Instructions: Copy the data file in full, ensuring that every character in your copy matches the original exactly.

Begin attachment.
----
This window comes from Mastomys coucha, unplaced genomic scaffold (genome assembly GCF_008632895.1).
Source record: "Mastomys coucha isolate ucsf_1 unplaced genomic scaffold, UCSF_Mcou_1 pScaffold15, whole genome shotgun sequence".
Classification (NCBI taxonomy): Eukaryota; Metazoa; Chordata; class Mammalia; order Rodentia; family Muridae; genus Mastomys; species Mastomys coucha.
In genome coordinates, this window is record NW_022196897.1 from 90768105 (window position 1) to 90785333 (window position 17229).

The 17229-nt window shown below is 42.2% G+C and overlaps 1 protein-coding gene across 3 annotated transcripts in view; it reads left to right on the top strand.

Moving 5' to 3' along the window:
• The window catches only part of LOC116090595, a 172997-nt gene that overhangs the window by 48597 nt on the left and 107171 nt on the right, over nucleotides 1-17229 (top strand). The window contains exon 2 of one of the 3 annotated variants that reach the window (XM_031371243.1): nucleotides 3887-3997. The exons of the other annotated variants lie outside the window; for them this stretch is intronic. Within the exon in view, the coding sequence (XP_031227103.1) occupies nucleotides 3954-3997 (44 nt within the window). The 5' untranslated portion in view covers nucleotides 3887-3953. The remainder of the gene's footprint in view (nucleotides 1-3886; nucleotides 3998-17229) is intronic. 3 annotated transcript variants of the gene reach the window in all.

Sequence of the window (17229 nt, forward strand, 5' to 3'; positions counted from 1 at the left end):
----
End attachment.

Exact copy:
This window comes from Mastomys coucha, unplaced genomic scaffold (genome assembly GCF_008632895.1).
Source record: "Mastomys coucha isolate ucsf_1 unplaced genomic scaffold, UCSF_Mcou_1 pScaffold15, whole genome shotgun sequence".
Classification (NCBI taxonomy): Eukaryota; Metazoa; Chordata; class Mammalia; order Rodentia; family Muridae; genus Mastomys; species Mastomys coucha.
In genome coordinates, this window is record NW_022196897.1 from 90768105 (window position 1) to 90785333 (window position 17229).

The 17229-nt window shown below is 42.2% G+C and overlaps 1 protein-coding gene across 3 annotated transcripts in view; it reads left to right on the top strand.

Moving 5' to 3' along the window:
• The window catches only part of LOC116090595, a 172997-nt gene that overhangs the window by 48597 nt on the left and 107171 nt on the right, over nucleotides 1-17229 (top strand). The window contains exon 2 of one of the 3 annotated variants that reach the window (XM_031371243.1): nucleotides 3887-3997. The exons of the other annotated variants lie outside the window; for them this stretch is intronic. Within the exon in view, the coding sequence (XP_031227103.1) occupies nucleotides 3954-3997 (44 nt within the window). The 5' untranslated portion in view covers nucleotides 3887-3953. The remainder of the gene's footprint in view (nucleotides 1-3886; nucleotides 3998-17229) is intronic. 3 annotated transcript variants of the gene reach the window in all.

Sequence of the window (17229 nt, forward strand, 5' to 3'; positions counted from 1 at the left end):